In October 2018, JR returned to the Houston Bowery Wall with a TIME Magazine collaboration addressing gun violence. (The publication also also placed the artist on its list of 100 most influential people that year.) To prepare for the new Bowery Wall Mural, JR traveled to St. Louis, Washington DC and Dallas to capture arguments and counterarguments on the issue. He spoke to 245 people with differing points of view, then created a black and white composite of all those interviewed to create an image evoking a debate. The mural made the cover of TIME Magazine for November 2018, which was a double issue on gun violence.
It was also the first time the Bowery Mural became interactive, with a prominent QR code featured. Scanning the code took you directly to TIME’s Guns In America website where you could read articles, watch videos and participate in the debate. In an unfortunate turn of events, just hours after JR’s mural debuted on the Bowery Wall, the Tree of Life Pittsburgh synagogue shooting occurred. The mural was immediately tagged with a crimson “11”, the number of lives lost that day.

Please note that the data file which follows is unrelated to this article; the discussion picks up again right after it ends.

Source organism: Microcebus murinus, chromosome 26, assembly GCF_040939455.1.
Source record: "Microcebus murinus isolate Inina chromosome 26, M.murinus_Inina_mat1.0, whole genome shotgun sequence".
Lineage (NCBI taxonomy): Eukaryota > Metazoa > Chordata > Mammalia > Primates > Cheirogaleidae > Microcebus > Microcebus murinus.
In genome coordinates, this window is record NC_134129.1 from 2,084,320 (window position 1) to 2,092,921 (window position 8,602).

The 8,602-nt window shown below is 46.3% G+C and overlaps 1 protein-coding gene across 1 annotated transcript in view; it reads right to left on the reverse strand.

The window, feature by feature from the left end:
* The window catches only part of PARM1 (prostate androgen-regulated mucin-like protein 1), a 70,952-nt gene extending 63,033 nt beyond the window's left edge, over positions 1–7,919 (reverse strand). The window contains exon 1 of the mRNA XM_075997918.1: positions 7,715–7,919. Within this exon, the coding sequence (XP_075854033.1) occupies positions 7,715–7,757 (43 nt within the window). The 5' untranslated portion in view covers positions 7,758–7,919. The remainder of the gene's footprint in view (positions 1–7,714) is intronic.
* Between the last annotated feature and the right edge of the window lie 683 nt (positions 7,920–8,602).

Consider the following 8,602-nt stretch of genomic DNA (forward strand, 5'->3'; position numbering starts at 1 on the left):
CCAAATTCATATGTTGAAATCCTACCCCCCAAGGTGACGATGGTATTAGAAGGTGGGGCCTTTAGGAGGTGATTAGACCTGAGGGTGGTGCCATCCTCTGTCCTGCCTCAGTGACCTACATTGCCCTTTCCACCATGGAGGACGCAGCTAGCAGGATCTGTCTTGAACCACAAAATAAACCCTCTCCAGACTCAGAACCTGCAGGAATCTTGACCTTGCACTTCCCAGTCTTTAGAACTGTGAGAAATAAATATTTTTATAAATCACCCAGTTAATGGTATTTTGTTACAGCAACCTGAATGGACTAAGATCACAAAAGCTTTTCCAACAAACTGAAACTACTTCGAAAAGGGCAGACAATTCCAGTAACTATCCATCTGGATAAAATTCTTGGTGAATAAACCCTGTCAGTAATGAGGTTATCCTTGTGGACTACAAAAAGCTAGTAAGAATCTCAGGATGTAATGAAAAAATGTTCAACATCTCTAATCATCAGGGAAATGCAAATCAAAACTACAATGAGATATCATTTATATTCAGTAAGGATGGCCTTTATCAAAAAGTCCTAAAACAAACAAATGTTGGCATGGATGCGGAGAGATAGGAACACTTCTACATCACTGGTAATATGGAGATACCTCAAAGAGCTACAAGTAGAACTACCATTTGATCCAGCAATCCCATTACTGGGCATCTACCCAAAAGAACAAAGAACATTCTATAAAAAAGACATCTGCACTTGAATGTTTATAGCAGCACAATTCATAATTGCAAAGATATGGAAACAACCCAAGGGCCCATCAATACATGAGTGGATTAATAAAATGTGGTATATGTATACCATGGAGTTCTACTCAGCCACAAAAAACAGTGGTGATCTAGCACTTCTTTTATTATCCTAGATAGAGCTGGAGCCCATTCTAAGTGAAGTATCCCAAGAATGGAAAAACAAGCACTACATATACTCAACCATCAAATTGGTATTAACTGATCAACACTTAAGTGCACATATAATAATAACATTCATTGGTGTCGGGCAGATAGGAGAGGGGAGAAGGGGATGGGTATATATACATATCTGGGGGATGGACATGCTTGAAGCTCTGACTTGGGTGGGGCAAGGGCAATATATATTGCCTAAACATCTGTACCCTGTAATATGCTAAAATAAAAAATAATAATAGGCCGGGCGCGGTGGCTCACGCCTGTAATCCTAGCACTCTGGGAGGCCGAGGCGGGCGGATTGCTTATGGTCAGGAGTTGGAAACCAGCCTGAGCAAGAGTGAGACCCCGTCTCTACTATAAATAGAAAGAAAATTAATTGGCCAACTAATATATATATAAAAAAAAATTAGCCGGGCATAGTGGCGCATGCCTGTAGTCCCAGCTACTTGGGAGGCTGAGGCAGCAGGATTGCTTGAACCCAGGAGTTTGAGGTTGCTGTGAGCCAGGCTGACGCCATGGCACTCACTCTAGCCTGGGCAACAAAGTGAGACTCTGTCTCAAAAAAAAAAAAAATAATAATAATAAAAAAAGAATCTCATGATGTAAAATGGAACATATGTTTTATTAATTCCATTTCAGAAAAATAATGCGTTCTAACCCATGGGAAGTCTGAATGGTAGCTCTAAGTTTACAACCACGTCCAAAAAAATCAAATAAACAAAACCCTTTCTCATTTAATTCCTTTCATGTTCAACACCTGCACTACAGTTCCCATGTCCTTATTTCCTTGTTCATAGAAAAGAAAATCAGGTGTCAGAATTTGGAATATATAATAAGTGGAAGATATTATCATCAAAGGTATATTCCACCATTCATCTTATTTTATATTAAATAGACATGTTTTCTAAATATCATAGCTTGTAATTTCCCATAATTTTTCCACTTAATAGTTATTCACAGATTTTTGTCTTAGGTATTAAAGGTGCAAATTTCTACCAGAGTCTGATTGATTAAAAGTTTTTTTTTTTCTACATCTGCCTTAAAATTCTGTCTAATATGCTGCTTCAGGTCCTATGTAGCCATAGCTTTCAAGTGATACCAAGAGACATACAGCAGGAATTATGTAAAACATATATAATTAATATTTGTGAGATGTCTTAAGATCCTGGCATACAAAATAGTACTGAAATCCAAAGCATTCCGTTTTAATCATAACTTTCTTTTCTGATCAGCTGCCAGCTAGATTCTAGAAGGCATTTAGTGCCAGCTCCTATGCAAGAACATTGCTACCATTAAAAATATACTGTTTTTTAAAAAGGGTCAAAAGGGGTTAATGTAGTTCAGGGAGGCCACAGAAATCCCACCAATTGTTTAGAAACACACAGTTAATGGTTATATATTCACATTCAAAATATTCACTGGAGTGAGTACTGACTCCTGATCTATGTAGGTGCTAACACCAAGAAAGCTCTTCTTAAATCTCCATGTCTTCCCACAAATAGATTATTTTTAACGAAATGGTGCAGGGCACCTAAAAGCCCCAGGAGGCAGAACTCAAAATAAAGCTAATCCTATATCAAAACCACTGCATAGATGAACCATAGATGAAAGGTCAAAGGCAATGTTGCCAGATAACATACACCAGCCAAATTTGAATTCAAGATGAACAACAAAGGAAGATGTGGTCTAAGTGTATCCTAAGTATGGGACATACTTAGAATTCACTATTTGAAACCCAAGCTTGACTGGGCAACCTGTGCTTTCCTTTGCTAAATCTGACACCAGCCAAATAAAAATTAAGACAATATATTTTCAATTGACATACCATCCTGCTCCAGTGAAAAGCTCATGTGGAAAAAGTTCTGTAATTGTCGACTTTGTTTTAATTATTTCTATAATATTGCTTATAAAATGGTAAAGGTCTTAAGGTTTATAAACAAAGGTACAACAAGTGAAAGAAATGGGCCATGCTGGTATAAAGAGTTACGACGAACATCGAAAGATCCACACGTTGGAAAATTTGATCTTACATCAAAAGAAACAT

Different strokes for different folks
The Bowery Wall isn’t special just because it’s a slice of New York City history, or because it was one of the earliest spaces to give graffiti artists a legal space to display their work. It’s also a uniquely large canvas in a city where space is a rare commodity.
In 2018 Hollywood-born artist Tristan Eaton–who is also behind the infamous Audrey Hepburn mural in Little Italy–used the space for one of his signature pop art murals. His designs have a heavy toy and comic book influence, thanks to his experience in those arenas. He is one of the few artists who spray painted the entire mural freehand. Eaton wanted to pay his respects to the beginnings of graffiti as an art form, so he chose to keep things raw. The mural took almost a week to complete.
Logan Hicks, on the other hand, is known for his creative use of stencils. For his 2016 Bowery Mural called “Story of My Life”, he wanted to capture the 10 years he’d been living in New York City. Those years were best represented by the people in his life, so he invited his friends and family to walk down a street in SoHo and he took thousands of photographs to create a composite image. That image was then used to create the stencils for his mural. Due to the size of the wall, Hicks created 1,050 stencils in total to achieve the multilayer effect he wanted.